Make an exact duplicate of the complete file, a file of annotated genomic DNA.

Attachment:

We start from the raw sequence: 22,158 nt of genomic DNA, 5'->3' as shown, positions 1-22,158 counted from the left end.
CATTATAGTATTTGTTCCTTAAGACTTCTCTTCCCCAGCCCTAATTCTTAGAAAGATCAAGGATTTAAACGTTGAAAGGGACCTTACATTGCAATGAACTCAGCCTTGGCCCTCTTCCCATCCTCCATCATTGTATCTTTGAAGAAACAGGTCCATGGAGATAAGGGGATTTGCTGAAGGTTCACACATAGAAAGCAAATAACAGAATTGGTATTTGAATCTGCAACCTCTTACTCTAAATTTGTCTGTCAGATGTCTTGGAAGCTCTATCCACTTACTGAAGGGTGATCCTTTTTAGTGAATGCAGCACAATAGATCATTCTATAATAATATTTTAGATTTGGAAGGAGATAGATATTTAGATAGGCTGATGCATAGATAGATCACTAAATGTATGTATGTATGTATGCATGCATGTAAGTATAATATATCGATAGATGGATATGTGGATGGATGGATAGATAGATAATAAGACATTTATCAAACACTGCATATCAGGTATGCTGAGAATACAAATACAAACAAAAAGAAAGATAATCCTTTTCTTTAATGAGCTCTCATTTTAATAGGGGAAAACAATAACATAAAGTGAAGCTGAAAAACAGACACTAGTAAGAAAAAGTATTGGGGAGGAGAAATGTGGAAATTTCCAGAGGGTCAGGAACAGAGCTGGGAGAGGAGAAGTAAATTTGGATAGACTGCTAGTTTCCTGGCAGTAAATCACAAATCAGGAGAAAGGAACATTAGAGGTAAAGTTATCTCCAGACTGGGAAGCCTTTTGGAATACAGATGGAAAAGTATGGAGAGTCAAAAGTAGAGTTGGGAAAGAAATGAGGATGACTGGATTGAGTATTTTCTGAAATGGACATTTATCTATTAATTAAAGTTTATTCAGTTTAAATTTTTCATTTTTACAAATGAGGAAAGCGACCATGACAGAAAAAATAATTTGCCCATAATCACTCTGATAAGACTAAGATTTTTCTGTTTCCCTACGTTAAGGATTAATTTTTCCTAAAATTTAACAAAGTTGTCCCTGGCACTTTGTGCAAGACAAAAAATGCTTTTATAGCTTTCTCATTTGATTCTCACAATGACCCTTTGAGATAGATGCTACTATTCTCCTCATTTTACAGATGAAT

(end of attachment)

We start from the raw sequence: 22,158 nt of genomic DNA, 5'->3' as shown, positions 1-22,158 counted from the left end.
CATTATAGTATTTGTTCCTTAAGACTTCTCTTCCCCAGCCCTAATTCTTAGAAAGATCAAGGATTTAAACGTTGAAAGGGACCTTACATTGCAATGAACTCAGCCTTGGCCCTCTTCCCATCCTCCATCATTGTATCTTTGAAGAAACAGGTCCATGGAGATAAGGGGATTTGCTGAAGGTTCACACATAGAAAGCAAATAACAGAATTGGTATTTGAATCTGCAACCTCTTACTCTAAATTTGTCTGTCAGATGTCTTGGAAGCTCTATCCACTTACTGAAGGGTGATCCTTTTTAGTGAATGCAGCACAATAGATCATTCTATAATAATATTTTAGATTTGGAAGGAGATAGATATTTAGATAGGCTGATGCATAGATAGATCACTAAATGTATGTATGTATGTATGCATGCATGTAAGTATAATATATCGATAGATGGATATGTGGATGGATGGATAGATAGATAATAAGACATTTATCAAACACTGCATATCAGGTATGCTGAGAATACAAATACAAACAAAAAGAAAGATAATCCTTTTCTTTAATGAGCTCTCATTTTAATAGGGGAAAACAATAACATAAAGTGAAGCTGAAAAACAGACACTAGTAAGAAAAAGTATTGGGGAGGAGAAATGTGGAAATTTCCAGAGGGTCAGGAACAGAGCTGGGAGAGGAGAAGTAAATTTGGATAGACTGCTAGTTTCCTGGCAGTAAATCACAAATCAGGAGAAAGGAACATTAGAGGTAAAGTTATCTCCAGACTGGGAAGCCTTTTGGAATACAGATGGAAAAGTATGGAGAGTCAAAAGTAGAGTTGGGAAAGAAATGAGGATGACTGGATTGAGTATTTTCTGAAATGGACATTTATCTATTAATTAAAGTTTATTCAGTTTAAATTTTTCATTTTTACAAATGAGGAAAGCGACCATGACAGAAAAAATAATTTGCCCATAATCACTCTGATAAGACTAAGATTTTTCTGTTTCCCTACGTTAAGGATTAATTTTTCCTAAAATTTAACAAAGTTGTCCCTGGCACTTTGTGCAAGACAAAAAATGCTTTTATAGCTTTCTCATTTGATTCTCACAATGACCCTTTGAGATAGATGCTACTATTCTCCTCATTTTACAGATGAAT